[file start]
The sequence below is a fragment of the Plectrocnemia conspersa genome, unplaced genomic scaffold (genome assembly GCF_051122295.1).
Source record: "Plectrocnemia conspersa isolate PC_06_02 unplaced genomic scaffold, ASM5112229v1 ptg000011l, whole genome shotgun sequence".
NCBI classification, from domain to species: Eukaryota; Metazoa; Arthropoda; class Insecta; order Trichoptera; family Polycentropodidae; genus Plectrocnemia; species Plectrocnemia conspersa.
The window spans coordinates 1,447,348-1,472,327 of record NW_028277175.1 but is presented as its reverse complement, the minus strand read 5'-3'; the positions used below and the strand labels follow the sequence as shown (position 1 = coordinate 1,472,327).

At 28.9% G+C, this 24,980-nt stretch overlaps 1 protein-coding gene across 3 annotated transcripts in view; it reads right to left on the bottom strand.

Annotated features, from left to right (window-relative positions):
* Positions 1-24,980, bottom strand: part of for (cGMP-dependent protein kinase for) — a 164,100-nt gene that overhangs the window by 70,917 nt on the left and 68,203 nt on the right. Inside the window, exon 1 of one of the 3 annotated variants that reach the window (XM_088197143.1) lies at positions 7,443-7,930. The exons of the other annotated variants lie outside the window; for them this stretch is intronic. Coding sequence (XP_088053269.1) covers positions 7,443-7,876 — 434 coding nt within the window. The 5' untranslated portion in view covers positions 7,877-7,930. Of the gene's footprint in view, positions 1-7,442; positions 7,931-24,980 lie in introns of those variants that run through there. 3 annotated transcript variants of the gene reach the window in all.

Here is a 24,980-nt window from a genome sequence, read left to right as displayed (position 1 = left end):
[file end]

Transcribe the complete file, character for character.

The sequence below is a fragment of the Plectrocnemia conspersa genome, unplaced genomic scaffold (genome assembly GCF_051122295.1).
Source record: "Plectrocnemia conspersa isolate PC_06_02 unplaced genomic scaffold, ASM5112229v1 ptg000011l, whole genome shotgun sequence".
NCBI classification, from domain to species: Eukaryota; Metazoa; Arthropoda; class Insecta; order Trichoptera; family Polycentropodidae; genus Plectrocnemia; species Plectrocnemia conspersa.
The window spans coordinates 1,447,348-1,472,327 of record NW_028277175.1 but is presented as its reverse complement, the minus strand read 5'-3'; the positions used below and the strand labels follow the sequence as shown (position 1 = coordinate 1,472,327).

At 28.9% G+C, this 24,980-nt stretch overlaps 1 protein-coding gene across 3 annotated transcripts in view; it reads right to left on the bottom strand.

Annotated features, from left to right (window-relative positions):
* Positions 1-24,980, bottom strand: part of for (cGMP-dependent protein kinase for) — a 164,100-nt gene that overhangs the window by 70,917 nt on the left and 68,203 nt on the right. Inside the window, exon 1 of one of the 3 annotated variants that reach the window (XM_088197143.1) lies at positions 7,443-7,930. The exons of the other annotated variants lie outside the window; for them this stretch is intronic. Coding sequence (XP_088053269.1) covers positions 7,443-7,876 — 434 coding nt within the window. The 5' untranslated portion in view covers positions 7,877-7,930. Of the gene's footprint in view, positions 1-7,442; positions 7,931-24,980 lie in introns of those variants that run through there. 3 annotated transcript variants of the gene reach the window in all.

Here is a 24,980-nt window from a genome sequence, read left to right as displayed (position 1 = left end):